IRNA also noted gatherings in other cities, including in Tehran Province.
NetBlocks.org said Iranian authorities continues to restrict the Internet in areas of protest.
The price rise has been accompanied by a renewed fall in the Iranian currency towards its historic low.
The rial had recovered last year, after the low of 318,000:1 v. the US dollar, because of the prospect of a renewed nuclear deal. But with the Vienna talks stalled and no prospect of an immediate resolution, the rial broke the 300,000 mark on Thursday, ending at 307,500:1.
ORIGINAL ENTRY, MAY 9: Food prices are surging in Iran, amid the Government’s termination of subsidies for imported wheat.
Since the subsidies ended on May 1, the price of flour has risen by about 500%. That in turn has driven up the price of bread, pasta, confectioneries, and other flour-based products. Images of empty shelves in bakeries and groceries are circulating on social media.
The shock adds to an official inflation rate of 40%, which is even higher for food. The cost of rice has risen 130% and beans by 120%.
With even regime loyalists warning of unrest, protests are being reported in Khuzestan in southwest Iran. The Human Rights Activist News Agency said Iranian security forces arrested 50 demonstrators. Mobile internet services were limited, with unconfirmed reports of a curfew in the city of Susangerd.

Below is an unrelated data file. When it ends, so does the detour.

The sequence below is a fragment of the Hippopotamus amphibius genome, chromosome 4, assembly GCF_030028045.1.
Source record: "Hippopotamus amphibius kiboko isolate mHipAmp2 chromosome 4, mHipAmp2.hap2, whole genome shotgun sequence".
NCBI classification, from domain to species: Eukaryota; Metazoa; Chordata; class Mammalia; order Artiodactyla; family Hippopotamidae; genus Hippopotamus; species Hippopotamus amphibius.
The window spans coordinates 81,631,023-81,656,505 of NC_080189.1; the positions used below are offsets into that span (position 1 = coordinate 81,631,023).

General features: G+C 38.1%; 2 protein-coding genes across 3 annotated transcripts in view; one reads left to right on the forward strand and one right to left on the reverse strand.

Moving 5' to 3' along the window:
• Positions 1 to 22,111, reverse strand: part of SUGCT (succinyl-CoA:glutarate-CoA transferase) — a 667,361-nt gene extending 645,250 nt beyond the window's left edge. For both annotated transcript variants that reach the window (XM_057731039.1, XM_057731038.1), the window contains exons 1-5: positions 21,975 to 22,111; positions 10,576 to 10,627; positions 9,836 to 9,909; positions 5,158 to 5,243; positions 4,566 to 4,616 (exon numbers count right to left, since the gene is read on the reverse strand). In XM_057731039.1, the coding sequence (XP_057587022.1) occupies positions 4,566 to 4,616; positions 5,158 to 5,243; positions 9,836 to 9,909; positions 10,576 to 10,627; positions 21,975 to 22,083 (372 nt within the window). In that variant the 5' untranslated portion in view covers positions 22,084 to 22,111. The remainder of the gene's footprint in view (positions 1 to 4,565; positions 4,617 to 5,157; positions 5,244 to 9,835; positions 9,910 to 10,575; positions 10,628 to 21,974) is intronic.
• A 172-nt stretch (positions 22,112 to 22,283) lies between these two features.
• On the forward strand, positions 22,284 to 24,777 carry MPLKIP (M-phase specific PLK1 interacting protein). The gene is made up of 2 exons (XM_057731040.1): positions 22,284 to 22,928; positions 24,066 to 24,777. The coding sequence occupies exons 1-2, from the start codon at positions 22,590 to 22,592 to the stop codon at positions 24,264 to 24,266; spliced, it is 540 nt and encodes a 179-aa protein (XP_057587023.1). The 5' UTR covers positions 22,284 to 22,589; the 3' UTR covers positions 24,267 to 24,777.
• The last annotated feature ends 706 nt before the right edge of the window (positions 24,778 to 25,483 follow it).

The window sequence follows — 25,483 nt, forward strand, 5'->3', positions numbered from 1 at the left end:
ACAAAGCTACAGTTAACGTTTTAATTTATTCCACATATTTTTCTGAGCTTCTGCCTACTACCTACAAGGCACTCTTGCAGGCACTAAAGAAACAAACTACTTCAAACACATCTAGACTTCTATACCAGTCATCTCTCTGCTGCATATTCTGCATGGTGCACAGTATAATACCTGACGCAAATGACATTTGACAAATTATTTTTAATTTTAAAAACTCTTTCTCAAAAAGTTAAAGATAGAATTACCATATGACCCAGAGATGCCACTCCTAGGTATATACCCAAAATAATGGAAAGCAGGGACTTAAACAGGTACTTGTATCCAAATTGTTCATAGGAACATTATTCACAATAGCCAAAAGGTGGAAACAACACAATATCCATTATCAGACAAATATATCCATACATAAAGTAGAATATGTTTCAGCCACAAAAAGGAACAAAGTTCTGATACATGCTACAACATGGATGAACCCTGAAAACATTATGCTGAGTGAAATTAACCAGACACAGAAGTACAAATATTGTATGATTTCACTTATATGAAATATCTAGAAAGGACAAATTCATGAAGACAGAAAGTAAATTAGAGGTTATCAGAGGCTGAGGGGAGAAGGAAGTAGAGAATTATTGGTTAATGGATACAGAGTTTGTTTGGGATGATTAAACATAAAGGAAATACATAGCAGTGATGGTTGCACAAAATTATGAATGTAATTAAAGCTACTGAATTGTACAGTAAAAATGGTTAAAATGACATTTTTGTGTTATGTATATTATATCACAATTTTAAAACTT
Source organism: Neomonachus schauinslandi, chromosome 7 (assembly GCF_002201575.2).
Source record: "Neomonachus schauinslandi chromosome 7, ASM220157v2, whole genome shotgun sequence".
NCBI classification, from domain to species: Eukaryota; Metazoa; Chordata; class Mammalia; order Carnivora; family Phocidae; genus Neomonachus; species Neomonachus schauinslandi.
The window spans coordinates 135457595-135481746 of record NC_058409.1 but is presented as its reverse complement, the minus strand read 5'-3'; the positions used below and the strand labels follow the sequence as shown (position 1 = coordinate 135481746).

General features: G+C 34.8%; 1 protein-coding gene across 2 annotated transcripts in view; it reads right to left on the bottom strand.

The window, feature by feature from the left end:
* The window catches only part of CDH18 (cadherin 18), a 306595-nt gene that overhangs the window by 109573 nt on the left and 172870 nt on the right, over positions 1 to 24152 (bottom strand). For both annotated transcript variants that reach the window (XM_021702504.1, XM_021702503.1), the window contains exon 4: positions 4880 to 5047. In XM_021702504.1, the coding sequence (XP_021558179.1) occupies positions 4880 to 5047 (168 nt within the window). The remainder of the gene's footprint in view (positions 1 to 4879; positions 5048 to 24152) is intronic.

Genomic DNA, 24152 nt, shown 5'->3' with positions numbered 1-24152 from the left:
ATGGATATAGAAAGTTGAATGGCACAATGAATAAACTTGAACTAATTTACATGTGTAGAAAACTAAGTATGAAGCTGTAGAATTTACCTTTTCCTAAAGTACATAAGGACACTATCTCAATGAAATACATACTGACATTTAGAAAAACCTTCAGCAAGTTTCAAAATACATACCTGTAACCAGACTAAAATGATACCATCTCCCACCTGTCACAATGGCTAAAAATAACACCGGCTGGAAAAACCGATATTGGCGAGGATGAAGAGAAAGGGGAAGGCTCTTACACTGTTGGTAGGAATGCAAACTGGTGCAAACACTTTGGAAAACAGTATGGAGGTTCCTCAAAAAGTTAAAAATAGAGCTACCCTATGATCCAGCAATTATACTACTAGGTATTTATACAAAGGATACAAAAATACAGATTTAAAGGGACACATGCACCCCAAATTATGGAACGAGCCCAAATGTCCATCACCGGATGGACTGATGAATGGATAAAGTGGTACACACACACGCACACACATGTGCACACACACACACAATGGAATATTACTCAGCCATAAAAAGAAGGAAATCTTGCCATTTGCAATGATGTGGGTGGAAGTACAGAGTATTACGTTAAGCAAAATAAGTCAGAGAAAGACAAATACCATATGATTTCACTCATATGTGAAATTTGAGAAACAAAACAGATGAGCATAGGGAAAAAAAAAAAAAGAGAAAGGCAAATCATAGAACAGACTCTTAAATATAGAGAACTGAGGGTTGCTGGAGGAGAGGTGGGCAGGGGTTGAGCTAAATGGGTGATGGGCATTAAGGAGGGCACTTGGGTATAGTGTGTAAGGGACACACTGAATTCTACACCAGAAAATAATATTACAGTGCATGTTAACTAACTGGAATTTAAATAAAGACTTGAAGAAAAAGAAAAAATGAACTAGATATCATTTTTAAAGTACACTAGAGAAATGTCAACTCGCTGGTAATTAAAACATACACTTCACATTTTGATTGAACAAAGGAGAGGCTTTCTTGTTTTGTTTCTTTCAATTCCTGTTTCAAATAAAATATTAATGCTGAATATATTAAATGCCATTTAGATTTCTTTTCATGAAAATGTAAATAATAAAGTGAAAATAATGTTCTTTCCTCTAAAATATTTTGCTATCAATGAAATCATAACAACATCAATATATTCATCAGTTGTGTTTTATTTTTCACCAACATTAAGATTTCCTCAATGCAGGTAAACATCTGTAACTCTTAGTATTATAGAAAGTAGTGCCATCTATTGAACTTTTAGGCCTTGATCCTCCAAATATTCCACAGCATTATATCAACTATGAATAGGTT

The Student Basij, a subsidiary of the Basij paramilitary organization, wrote President Ebrahim Raisi last Thursday:
We strongly inform you that society is not prepared for such a sudden increase in prices at this level. The turmoil in the markets in recent weeks, and especially the shocking decision by the Agriculture Ministry to increase the price of flour for industrial producers, could have social consequences and unrest.
Amid a large budget deficit, ongoing sanctions, and stalled nuclear talks, the Raisi Government decided to remove the subsidies even as domestic wheat production fell. Officials said that with prices rising abroad, Iranian producers were sending their output abroad.
Mohammad-Reza Mortazavi, the head of the Flour Producers Association, said last Monday that Iran will have to import more than 20 million tons of grain this year. Wheat imports supply about 1/3 of local demand, but prices are soaring amid Russia’s invasion of Ukraine.
Mortazavi said the country will have to increasingly turn to “Russia or the Baltic states, and even [Western] Europe” for supplies. He did not expect how this would be achieved, with no sign of an end to Vladimir Putin’s war.
Iran imported about 16.5 million tons of grain in 2021. About 50% was wheat, and the rest barley, corn, and rice. Most wheat imports came from Russia.
Facing criticism over the removal of the subsidies, the Government has stepped back. Last Wednesday, Agriculture Minister Seyed Javad Sadatinejad says some support would be reintroduced. The next day, a senior Economy Ministry official, Ebrahim Saimi, said there will be a new program so “when people buy bread, they pay the same price as before, and the government will pay for the difference”.
Neither the minister nor the official gave a date for the renewal of the subsidies.